BY EMILY MIBACH
Daily Post Staff Writer
“The Flintstones” was such a popular show that it was translated into numerous languages and shown on TV around the world. And like the original series, the lawsuit over the Flintstone House in Hillsborough is attracting international attention.
The controversy over the iconic home seen by Interstate 280 commuters has grabbed headlines in three London papers (The Guardian, The Independent and Metro), the UK’s Sky News, the Australian website news.com.au, Hong Kong’s South China Morning Post and Ekstra Bladet, a Danish news site.
Here in North America, the story has made The New York Times, USA Today, the Associated Press and Fox News Channel. Hillborough’s attorney, Mark Hudak, was even interviewed live on Canadian television.
On the other side of the media spectrum, Hudak said he has also been interviewed by Sequoia High School’s student newspaper, the Raven Report.
“There was a student enterprising enough to find my number and call me, which was great for them,” Hudak said.
Hudak hypothesized that the story has taken off for two reasons.
“Look at all the stuff the country is going through, the Mueller report, flooding, shootings and all the rest, and this is a bit of distraction, a welcome one for people. And it may be some nostalgia as well,” Hudak said.
Another reason he thinks the story has resonated is that some people may see it as a dispute between an individual’s right of expression versus a local government or homeowner association.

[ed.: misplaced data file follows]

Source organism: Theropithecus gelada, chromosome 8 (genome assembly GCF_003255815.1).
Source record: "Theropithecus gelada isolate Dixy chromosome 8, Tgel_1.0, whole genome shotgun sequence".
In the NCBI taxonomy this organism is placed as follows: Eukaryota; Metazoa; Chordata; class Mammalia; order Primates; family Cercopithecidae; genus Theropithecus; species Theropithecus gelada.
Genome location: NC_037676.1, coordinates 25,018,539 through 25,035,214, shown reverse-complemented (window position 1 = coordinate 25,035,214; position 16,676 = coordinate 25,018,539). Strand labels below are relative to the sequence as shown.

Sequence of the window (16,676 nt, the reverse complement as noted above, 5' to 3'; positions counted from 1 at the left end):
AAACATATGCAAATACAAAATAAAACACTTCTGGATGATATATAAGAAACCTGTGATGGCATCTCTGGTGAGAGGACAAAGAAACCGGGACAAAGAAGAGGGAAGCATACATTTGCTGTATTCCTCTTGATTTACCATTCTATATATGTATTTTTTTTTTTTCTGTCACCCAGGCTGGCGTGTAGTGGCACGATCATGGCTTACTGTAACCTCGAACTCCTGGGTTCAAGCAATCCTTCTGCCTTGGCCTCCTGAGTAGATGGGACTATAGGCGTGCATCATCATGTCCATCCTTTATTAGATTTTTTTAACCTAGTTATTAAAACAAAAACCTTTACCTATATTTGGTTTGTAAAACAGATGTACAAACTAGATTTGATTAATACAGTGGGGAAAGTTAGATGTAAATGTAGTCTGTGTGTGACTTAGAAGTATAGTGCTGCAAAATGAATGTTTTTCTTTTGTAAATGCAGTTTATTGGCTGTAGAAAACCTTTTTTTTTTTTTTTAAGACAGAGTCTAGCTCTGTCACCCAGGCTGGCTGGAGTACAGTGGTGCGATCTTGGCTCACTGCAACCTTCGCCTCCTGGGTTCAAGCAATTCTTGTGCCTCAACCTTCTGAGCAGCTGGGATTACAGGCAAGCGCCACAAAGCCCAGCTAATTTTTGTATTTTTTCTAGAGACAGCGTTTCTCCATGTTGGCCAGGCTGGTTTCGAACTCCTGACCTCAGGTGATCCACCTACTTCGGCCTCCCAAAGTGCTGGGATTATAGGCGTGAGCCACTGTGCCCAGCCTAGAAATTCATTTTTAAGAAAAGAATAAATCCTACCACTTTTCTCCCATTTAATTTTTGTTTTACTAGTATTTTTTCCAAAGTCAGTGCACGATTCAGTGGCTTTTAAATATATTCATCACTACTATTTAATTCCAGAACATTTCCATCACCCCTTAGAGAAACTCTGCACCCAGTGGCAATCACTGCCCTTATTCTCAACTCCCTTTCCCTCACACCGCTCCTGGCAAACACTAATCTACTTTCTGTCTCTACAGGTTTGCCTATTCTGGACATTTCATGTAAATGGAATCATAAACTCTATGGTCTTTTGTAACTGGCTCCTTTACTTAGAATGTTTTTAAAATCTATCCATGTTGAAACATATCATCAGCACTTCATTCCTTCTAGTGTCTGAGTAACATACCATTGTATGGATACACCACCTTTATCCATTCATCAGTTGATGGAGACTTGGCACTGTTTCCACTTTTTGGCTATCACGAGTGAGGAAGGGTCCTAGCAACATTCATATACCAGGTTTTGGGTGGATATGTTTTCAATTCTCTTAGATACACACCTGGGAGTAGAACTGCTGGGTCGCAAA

Town’s suit isn’t against the house
Hudak said that amid the news coverage, some readers may have missed the fact that the town’s lawsuit isn’t against the house itself, only some changes that owner Florence Fang made to the house.
“Everybody focuses on the nostalgia of the Flintstones and a simpler time, and not that this resident kept working in the face of three stop-work notices and a code citation and made a mockery of the planning and permitting process,” Hudak said.
As the Post reported previously, the town filed the lawsuit after a town code enforcer inspected the property and found that Fang had added large metal dinosaurs to the backyard (which is visible from I-280) and made other changes to the property.
Fang had also installed:
• a sign that says “Yabba Dabba Doo”;
• figurines of characters from “The Flintstones”;
• a staircase;
• a parking strip;
• a deck, and other additions to the front and backyard.
Fang claims worldwide support
The news coverage has apparently caused people around the world to rally behind Fang, former publisher of the Independent and Examiner newspapers.
In a statement, Fang said she has the backing of Hillsborough residents “as well as thousands of local, national and worldwide supporters.”
A petition sprung up on Change.org shortly after news of the lawsuit first broke, which as of Friday evening had over 16,000 signatures. The petition is in favor of keeping the house as is.
But Hudak said people he’s talked to in the town support the lawsuit as a way to reinforce the city’s permitting process.
“They know their neighbor could be putting in the Jetsons, or something else, and if you don’t enforce the process with a project like this, then Hillsborough can’t retain the character that it’s tried to maintain over time,” Hudak said.
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